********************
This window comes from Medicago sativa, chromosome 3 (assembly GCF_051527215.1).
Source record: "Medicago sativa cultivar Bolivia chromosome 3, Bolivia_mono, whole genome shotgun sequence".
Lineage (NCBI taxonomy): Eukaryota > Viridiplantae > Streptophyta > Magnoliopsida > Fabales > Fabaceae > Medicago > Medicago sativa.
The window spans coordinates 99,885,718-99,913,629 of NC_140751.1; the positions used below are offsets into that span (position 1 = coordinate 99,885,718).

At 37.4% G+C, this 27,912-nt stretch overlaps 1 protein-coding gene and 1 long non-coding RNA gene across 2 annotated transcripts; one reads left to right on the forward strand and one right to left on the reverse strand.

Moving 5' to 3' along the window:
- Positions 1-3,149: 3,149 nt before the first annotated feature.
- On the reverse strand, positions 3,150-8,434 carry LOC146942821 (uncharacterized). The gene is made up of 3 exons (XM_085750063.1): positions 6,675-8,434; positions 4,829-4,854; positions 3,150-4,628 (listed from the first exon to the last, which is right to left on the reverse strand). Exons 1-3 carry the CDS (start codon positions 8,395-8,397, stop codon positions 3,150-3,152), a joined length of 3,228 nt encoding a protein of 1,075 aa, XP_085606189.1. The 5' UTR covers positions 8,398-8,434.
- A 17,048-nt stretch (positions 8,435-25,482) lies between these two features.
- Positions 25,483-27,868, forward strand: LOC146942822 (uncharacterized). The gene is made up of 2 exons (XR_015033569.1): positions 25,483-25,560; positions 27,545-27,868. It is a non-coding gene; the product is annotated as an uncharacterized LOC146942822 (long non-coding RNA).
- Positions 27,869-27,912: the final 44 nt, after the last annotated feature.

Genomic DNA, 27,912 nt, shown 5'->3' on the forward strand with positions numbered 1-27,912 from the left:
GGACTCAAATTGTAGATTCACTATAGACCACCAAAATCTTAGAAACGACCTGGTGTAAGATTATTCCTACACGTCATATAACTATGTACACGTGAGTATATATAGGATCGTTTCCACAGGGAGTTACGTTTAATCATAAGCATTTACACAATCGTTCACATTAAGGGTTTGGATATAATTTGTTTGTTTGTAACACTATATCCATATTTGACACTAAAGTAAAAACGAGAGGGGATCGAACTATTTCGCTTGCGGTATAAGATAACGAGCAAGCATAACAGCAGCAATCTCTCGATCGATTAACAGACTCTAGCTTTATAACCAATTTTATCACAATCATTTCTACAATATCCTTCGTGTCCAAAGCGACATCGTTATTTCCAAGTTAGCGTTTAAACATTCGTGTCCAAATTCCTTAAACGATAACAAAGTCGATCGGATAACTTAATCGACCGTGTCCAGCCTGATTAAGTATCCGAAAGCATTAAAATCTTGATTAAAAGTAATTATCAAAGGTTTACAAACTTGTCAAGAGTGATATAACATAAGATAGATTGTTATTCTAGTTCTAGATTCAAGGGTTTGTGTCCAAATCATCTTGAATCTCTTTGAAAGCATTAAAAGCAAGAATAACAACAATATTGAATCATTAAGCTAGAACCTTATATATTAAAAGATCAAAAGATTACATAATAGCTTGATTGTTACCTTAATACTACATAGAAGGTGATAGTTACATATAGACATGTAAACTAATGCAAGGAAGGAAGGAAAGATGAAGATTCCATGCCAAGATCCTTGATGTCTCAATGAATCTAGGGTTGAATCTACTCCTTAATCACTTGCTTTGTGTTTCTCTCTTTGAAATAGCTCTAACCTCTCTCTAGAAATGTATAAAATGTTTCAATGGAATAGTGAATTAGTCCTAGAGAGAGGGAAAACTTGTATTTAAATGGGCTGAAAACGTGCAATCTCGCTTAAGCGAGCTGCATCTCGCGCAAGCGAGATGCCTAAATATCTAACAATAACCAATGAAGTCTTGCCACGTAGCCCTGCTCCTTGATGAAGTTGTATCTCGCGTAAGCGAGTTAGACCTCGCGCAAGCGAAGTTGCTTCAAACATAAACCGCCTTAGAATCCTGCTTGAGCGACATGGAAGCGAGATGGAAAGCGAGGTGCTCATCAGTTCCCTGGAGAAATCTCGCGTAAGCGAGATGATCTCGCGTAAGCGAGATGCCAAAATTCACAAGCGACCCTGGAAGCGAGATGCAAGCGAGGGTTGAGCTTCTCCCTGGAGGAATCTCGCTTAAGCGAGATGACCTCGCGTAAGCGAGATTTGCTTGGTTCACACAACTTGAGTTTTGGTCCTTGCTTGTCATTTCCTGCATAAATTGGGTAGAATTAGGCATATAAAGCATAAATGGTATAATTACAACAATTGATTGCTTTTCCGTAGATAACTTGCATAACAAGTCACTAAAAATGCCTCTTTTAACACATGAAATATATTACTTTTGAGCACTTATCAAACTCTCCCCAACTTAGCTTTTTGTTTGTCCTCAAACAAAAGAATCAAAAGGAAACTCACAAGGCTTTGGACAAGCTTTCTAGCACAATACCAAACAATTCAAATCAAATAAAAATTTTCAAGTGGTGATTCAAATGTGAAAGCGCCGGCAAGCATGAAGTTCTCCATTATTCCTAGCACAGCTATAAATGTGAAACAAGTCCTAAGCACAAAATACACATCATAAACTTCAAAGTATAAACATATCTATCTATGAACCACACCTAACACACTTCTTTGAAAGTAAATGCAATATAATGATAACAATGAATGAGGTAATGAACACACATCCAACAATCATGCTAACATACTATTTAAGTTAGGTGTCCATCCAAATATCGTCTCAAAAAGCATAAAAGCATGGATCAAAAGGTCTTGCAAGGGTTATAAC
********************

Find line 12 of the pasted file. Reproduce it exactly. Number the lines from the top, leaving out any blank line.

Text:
Genomic DNA, 27,912 nt, shown 5'->3' on the forward strand with positions numbered 1-27,912 from the left: